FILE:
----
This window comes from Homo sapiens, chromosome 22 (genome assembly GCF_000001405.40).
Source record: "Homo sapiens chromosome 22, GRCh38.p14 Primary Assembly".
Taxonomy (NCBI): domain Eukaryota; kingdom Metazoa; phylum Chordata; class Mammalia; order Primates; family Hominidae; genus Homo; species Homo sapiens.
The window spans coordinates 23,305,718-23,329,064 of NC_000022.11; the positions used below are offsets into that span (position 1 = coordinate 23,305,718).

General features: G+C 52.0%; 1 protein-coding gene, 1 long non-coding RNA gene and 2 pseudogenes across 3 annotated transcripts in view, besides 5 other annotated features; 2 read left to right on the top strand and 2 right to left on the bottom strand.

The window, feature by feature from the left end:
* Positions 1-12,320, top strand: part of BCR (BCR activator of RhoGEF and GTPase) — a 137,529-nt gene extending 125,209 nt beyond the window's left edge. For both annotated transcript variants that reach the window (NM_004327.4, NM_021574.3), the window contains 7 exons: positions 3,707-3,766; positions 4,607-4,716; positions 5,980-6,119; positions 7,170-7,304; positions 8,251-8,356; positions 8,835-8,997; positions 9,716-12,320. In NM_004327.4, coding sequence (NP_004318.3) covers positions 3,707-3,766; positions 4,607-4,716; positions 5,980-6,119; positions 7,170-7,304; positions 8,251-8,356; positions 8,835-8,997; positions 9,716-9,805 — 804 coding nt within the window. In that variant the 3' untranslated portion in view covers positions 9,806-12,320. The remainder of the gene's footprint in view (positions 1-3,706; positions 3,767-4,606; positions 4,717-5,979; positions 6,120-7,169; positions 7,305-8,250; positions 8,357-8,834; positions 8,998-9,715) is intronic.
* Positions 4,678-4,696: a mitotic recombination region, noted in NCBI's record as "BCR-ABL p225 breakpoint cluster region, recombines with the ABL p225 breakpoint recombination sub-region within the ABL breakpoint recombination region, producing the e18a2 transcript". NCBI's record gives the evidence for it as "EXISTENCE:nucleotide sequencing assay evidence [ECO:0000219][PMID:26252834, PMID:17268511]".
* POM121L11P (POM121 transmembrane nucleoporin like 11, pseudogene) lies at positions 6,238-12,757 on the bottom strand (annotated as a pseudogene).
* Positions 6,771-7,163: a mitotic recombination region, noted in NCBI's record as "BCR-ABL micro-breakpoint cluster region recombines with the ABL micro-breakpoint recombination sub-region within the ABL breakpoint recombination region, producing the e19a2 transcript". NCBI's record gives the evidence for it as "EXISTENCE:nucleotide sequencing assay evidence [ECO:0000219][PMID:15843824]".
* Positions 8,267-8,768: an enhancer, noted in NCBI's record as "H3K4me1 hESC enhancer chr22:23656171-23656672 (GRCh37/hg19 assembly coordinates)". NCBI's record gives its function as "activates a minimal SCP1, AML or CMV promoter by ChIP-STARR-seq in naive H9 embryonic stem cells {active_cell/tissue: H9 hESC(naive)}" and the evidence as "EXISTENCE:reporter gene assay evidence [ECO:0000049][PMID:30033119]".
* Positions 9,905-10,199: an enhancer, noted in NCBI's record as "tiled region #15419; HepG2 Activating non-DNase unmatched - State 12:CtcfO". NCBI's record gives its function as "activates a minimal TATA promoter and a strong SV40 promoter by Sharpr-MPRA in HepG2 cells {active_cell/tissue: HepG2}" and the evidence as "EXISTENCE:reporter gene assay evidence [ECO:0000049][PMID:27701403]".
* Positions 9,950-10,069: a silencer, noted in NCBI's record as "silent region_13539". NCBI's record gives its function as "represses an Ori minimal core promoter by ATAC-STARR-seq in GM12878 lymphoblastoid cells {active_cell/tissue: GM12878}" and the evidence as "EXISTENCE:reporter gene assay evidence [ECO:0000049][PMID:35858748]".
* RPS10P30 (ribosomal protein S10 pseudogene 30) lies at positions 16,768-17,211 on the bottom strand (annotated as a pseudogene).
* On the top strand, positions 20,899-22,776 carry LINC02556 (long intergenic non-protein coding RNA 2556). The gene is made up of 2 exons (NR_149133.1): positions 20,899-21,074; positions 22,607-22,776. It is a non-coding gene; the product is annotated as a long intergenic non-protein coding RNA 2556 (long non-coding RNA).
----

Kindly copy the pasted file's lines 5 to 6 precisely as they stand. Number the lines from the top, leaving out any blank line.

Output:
General features: G+C 52.0%; 1 protein-coding gene, 1 long non-coding RNA gene and 2 pseudogenes across 3 annotated transcripts in view, besides 5 other annotated features; 2 read left to right on the top strand and 2 right to left on the bottom strand.

The window, feature by feature from the left end: